Narine Daneghyan and Ifeyinwa Onugha
16:59 | 20.12.19 | Articles | exclusive 219243
The World Bank’s new “Realizing Armenia’s Technology Potential” report was released and officially presented last week in Yerevan.
The official event brought together over 60 representatives from various institutions of the Government of Armenia, private sector, key IT companies and associations for policy dialogue and technical discussions on actions that can help catalyze the development of high-tech sectors in Armenia in line with the development of global value high-tech chains.
The author of the report Ifeyinwa Onugha, the World Bank Private Sector Specialist, has shared some insights with Itel.am.
Finding value creation model to keep it in Armenia
We wrote the report between February and August 2019. While conducting the research, all local companies were open and welcoming. The challenge was that Armenians are naturally proud, excited and they have a very optimistic view, so when a newcomer like me comes and asks where the challenges are, it takes time to for them to open up.
The purpose of the research was to recognize that the world is changing; we have seen the global value chains of various high-tech sectors really start to shift. We wanted to see what the shape of those new value chains are, understand where the value is created, who captures the value, and who wins. When we really have answers to those questions, we will be able to identify where Armenia can come in and create the value.
Armenia has a very exciting story when it comes to ICT growth over the last 20 years. A lot of success comes from outsourcing, and that’s great, as it’s a proven growth model, especially for ICT services.
But we can’t deny the fact that the outsourcing model is certainly going to change as low-cost centers build their own capacity. Also, there will be competition from automation. We want to make sure that Armenia is protected and ready to face the next challenge.
Armenia is missing real opportunities
When we have a look at the local activities of some global powerhouses like Synopsys and Mentor Graphics; though the knowledge transfer and job creation is unrivalled, we also see that value that is created inside Armenia is ultimately invested outside of the country. It is important to find a model that will create value, retain it in Armenia, and grow the Armenian ecosystem (in addition to the classis subsidiary model).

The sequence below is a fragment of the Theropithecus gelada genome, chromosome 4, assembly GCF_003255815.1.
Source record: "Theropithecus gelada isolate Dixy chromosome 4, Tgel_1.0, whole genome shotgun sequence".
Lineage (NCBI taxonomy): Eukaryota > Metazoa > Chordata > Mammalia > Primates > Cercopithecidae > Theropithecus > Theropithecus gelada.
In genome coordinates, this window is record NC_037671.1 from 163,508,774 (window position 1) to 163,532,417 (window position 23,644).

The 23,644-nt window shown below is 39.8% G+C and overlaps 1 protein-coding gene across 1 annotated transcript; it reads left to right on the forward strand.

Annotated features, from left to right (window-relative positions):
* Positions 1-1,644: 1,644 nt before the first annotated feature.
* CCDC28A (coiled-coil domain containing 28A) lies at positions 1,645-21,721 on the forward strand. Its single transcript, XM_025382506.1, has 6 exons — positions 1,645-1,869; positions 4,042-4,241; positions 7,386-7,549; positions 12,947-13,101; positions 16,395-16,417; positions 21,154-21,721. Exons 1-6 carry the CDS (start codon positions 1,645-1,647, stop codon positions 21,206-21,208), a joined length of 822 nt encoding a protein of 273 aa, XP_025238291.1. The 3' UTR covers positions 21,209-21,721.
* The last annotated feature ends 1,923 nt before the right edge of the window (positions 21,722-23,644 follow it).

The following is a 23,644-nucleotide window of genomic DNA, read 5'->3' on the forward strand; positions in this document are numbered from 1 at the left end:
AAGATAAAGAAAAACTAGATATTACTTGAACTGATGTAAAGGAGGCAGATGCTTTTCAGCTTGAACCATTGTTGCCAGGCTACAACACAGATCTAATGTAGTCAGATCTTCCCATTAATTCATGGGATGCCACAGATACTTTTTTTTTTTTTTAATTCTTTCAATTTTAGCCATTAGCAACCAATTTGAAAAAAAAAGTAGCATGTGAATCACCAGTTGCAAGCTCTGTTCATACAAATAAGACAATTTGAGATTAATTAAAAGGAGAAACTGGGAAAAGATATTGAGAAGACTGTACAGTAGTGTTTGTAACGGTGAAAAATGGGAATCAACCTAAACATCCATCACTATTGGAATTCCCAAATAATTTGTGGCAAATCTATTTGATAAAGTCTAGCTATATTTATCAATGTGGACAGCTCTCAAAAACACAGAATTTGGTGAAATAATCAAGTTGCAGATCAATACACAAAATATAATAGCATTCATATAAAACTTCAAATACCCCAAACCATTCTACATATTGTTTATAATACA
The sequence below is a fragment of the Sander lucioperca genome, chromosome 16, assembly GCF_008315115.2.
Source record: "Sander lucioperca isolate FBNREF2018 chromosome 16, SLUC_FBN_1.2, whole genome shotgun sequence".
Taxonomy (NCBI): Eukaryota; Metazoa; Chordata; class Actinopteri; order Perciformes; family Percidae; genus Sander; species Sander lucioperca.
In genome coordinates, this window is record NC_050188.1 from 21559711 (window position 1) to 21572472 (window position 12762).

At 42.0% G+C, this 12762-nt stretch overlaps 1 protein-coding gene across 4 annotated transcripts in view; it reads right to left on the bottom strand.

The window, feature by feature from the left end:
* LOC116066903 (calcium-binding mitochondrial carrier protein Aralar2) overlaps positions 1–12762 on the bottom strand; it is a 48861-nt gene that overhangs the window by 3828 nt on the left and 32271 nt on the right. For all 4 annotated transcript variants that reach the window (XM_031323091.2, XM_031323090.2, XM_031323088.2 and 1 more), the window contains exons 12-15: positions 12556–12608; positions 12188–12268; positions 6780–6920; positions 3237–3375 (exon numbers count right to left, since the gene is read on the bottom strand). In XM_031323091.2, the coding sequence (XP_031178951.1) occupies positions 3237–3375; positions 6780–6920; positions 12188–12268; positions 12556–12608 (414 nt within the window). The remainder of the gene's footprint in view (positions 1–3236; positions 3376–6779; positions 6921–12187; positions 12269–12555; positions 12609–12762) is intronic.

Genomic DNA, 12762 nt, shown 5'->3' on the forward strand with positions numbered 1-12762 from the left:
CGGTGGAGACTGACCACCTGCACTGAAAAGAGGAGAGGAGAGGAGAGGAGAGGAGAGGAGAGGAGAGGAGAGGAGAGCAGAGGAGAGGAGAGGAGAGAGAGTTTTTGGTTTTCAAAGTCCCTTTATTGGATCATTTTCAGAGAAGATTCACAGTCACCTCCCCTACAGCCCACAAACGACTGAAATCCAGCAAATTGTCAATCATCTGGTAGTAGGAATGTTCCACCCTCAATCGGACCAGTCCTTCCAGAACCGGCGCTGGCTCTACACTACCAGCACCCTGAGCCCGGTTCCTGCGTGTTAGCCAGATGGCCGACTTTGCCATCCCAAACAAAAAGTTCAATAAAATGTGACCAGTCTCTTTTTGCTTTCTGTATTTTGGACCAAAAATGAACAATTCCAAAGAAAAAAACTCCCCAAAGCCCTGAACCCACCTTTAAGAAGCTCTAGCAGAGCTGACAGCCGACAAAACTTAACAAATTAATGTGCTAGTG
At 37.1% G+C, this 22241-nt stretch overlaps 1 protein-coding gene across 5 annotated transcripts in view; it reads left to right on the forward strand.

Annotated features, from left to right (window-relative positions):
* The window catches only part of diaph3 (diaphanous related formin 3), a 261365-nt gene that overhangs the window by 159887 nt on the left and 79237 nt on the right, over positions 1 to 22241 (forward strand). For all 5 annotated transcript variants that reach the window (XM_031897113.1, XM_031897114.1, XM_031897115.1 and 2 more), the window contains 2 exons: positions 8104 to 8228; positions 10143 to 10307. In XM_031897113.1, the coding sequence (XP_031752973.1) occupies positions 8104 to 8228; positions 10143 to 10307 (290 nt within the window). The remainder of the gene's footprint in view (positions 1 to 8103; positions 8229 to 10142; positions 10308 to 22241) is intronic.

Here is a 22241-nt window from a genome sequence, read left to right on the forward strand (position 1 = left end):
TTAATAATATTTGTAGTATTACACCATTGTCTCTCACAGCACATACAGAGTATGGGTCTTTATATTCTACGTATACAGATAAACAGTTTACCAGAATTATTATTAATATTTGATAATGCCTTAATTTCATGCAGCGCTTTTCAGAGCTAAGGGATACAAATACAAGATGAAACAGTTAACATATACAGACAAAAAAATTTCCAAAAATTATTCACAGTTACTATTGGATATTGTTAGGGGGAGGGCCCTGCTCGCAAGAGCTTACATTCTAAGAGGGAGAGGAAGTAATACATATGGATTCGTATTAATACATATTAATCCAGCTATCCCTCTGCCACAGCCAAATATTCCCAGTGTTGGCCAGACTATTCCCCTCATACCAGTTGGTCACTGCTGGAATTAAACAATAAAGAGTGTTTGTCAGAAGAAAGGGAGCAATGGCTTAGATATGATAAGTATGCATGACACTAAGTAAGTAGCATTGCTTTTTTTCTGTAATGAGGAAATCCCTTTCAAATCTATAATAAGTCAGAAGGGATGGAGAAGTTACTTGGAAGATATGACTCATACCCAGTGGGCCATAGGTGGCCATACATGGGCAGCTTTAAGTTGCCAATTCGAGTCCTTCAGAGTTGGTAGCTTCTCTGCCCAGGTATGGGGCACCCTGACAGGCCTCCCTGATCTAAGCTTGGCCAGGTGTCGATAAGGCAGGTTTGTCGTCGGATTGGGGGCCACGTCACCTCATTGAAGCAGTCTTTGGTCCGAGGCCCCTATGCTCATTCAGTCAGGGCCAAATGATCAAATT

Additionally, having an education strategy that is independent from high tech industry’s strategy doesn’t make sense to us. This really is the time for industry and education to come together and synchronize their strategies. If not, we will see good opportunities lost to regional competitors. As an example, PicsArt recently opened an AI lab in Moscow, specifically to leverage the PhD program of the Moscow Institute of Physics and Technology.
Narine Daneghyan and Ifeyinwa Onugha
What we have found was that the ICT industry in Armenia is very exciting, eager and has good connections with diaspora. But they are focusing on mass market solutions, industries that are very vast with a high degree of competition. Armenia doesn’t necessarily have comparative advantage in these sectors and is very difficult to distinguish yourself from the competition. Examples would be HR management software, lifestyle applications, banking software, etc. Why is Armenia better able to provide health management software to a hospital in San Diego, then a software provider based in the same city, the same time zone, and who is able to visit that hospital every day and understand issues that need to be addressed?
Armenian companies should look for global niche sectors; sectors where Armenians may have factor conditions that gives firm comparative advantage. We found a few directions like Biotech, Cleantech, Earthquake engineering, AI and Quantum Computing. Some people may laugh at the idea of Armenia excelling in Quantum Computing, but I am not talking about building quantum computers. Armenia is performing well in physics and nuclear energy research and areas like noise and error reduction, as well as software applications that build on various cloud quantum prototypes are definitely a viable option for Armenian firms. IBM, Google, Amazon, etc. are all investing in quantum computing. There are also firms who realize that there is an opportunity to bring quantum computing into their applications and start to invest.
If Armenians can create a community, information sharing, research programs, there is just no reason why Armenia can’t become a game changer in abovementioned directions.
Original analysis with actionable recommendations
This is an original analysis with actionable recommendations. Our client for this research was the Ministry of High-Tech Industry. Our goal is to create the right ecosystem and to let the private sector move and develop independently. That said, there are a lot of private sector institutions working in this space too, for example, Enterprise Incubator Foundation. Additionally, our colleagues at International Finance Corporation (IFC) will be using this report as a launchpad for doing sector scan of the Armenian ICT.
I would like to thank the community that let me in. I am grateful for the help and I am looking forward to the next stage.
Narine Daneghyan talked to Ifeyinwa Onugha